Hey! A friend of mine who I haven't talked to in ages once told me about a Scrabble championship story but didn't remember the words involved. The game started, first player immediately played a word using all 7 of his letters and said something smug. He was sure he'd won because by emptying his tray the other player would only get one turn and the game would then be over. The second player smiled and also played a 7 letter word-- directly below the one on the board so that there were two 7-letter words going horizontally and seven 2-letter words going vertically.
So, scrabble geeks: Is this story true and can anyone tell me what those words were?
It doesn't? It's been years since I've actually played scrabble, but I thought if somebody bingoed (I didn't remember the term before) everyone else playing had one turn left to get points. I definitely bow to your knowledge on this, though.
But now since I'm wrong, I'm curious: What DOES end a game of scrabble? Does it go until none of the players can actually make a word?
Oh, and thanks for the words! That is the kind of trivia I love even for subjects I'm not a total geek on.
In the online version I play at us.bugcafe.net, it's either when someone clears their rack AND there are no more tiles in the bag to refill with, or when neither player can make a move for two consecutive turns (i.e. 4 passes total)
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quote:The high individual score was obtained in a 1993 California tournament by Mark Landsberg, who scored 770 against his opponent's 338. (In a Malta club in 1986, Godfrey Magri Demajo scored 792 using OSPD; the UK club record is Peter Preston's 793, in 1999 using OSW; the UK tournament record is 785, by Jackie McLeod in 2002 under SOWPODS; in a 2002 SOWPODS tournament in Australia, Joan Rosenthal scored 750; in a 1993 Auckland, New Zealand, club game, John Foster scored 763; Evan Cohen scored 738 in Israel.) (Nick Ballard scored 792 at a Chicago club, but used 4 phony bingos, and did not report it. Australians generally agree not to count Edward Okulicz's 750 in 2004 against an uncooperative opponent.)
The high combined score of 1111 was achieved in Los Angeles club in 2001, by Ira Cohen and Bruce D'Ambrosio, 653-458. (The UK record of 1082 was reached by Helen Gipson and David Webb in 2000. The Australian, 1055, by Roger Blom and Carmel Dodd in 2000, and the Zambian by Aaron Chong and Pui Cheng Wui at 1106 (including 25 points in 5-point-challenge credits).)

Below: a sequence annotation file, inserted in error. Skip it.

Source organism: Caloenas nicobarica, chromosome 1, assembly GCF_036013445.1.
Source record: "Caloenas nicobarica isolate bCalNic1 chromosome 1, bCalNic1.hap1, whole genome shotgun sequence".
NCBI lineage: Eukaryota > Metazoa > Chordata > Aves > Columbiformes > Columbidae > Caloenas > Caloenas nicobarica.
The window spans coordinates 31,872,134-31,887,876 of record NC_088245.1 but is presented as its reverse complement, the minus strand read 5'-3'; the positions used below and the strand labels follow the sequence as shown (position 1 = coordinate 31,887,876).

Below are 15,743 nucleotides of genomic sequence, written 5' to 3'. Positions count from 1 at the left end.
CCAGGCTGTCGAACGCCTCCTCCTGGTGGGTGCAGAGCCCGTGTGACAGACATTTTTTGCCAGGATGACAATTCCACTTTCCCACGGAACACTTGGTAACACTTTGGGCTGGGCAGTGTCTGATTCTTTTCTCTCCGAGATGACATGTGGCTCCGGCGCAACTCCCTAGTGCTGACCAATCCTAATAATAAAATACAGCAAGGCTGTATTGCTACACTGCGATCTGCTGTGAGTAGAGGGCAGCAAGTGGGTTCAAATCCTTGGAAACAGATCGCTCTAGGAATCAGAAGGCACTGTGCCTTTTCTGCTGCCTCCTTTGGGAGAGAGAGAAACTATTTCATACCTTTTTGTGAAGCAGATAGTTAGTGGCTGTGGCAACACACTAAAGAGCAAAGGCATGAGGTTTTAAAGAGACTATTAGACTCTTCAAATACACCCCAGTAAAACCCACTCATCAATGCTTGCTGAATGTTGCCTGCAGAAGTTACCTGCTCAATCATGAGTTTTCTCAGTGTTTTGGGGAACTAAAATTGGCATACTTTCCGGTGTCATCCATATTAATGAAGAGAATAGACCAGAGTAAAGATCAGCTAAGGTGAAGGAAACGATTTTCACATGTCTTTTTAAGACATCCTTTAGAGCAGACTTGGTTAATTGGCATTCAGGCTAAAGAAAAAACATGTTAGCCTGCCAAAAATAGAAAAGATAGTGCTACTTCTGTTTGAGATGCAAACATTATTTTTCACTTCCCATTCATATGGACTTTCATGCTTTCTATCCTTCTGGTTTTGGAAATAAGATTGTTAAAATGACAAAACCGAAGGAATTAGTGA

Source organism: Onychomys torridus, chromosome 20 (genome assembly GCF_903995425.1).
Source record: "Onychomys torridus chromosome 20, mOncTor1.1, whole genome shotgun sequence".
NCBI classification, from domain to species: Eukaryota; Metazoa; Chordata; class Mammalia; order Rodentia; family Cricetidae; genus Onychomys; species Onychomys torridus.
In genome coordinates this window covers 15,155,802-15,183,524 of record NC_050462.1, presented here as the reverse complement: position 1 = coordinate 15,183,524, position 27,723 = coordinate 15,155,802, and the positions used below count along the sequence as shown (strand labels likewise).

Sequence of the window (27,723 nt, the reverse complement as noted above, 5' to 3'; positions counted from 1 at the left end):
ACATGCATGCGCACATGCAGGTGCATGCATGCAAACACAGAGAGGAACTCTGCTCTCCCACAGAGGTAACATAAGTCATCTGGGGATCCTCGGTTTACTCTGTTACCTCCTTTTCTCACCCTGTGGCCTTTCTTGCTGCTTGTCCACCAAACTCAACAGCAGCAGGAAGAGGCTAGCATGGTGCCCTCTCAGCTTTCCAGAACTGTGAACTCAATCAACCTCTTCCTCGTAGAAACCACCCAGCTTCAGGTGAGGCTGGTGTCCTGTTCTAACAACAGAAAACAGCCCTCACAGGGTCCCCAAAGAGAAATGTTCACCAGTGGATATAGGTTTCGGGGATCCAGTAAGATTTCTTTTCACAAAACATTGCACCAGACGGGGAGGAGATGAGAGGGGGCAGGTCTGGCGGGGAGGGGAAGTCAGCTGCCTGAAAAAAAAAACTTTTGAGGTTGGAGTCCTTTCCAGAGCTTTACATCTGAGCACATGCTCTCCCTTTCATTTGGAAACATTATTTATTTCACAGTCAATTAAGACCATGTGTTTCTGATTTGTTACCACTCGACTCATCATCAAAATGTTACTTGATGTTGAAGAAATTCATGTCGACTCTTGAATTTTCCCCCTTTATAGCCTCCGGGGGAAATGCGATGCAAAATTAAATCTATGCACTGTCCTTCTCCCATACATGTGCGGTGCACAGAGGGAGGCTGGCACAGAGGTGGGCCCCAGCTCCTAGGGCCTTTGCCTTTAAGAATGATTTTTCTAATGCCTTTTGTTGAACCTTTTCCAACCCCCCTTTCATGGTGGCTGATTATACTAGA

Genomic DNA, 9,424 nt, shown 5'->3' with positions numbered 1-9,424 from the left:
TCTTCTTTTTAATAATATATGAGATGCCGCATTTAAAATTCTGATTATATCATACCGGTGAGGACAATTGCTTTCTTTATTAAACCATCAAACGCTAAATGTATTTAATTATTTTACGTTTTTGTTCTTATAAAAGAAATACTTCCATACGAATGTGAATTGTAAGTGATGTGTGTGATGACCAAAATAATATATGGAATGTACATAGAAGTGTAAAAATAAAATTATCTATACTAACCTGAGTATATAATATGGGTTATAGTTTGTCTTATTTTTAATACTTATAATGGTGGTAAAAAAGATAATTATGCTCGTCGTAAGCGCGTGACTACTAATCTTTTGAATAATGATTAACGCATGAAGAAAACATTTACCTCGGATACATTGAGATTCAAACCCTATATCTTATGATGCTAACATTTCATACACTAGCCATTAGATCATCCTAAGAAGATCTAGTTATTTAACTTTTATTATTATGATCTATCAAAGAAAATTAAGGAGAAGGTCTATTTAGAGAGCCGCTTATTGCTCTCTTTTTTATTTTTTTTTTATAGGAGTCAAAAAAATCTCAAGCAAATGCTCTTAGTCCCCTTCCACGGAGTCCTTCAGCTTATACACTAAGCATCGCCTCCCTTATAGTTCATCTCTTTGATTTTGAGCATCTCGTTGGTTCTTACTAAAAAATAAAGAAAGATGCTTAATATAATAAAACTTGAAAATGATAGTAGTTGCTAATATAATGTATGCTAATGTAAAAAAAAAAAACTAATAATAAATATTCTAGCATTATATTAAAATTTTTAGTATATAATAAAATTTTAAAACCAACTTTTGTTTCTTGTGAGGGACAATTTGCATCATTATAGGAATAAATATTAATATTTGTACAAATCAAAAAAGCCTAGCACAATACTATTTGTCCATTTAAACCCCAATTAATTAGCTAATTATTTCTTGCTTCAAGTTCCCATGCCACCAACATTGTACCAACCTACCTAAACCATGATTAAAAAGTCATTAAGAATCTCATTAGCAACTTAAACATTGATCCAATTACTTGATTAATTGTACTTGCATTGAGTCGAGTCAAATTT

The highest losing score of 539 was achieved or suffered by Joel Sherman of New York in a 2001 California tournament. (In New Zealand, John Foster has lost with 513, and in the UK, Stewart Holden lost with 511 in a 2004 tournament.)
The high margin of victory including phonies was by Ken Lambe of Michigan, who scored 716 versus his opponent's 147, using a single phony.
The high single turn, 338 points, was achieved in a club game by Jeff Widergren of California. (Randy Amatoeng scored 374 in Ghana, Magri Demajo 392 in Malta in 1986, Neil Talbot 347 in a Wellington, New Zealand club in 2003, Marjorie Smith 320 points in a Nottingham, England tournament in 1998, and Wilma Whiteford 329 in a Hillcrest, South Africa, club in 2004.) The high opening turn, 124 for BEZIQUE, was reached both by Sam Kantimathi of California in a 1993 Oregon tournament and Joan Rosenthal of New South Wales in 1997.
Longest consecutive opening sequence of bingos by one player: Jeremiah Mead of Massachusetts played five in a 1989 North American championship tournament game; Robert Felt did the same in the 1990 Nationals, Joseph Levine of California in a 1996 club game, Lou Cornelis of Ottowa in a 1995 club game, and Devonna Gee (using one phony) in the 1996 Nationals. In Australia, Muriel Berman did so in a 1993 club game, and John Holgate in a 2003 tournament.
Most bingos by one player is believed to be six, reached numerous times, such as by Adam Logan, Sam Kantimathi and Mike Wolfberg in the US, and Anne Drew, Andrew Fisher, Bob Jackman and Karen Richards in Australia; the most by both players combined is eight, by Craig Rowland and Shaun Goatcher in a 1999 Toronto club game, and by Steven Saul and Joel Horn in a 2004 Massachusetts club game.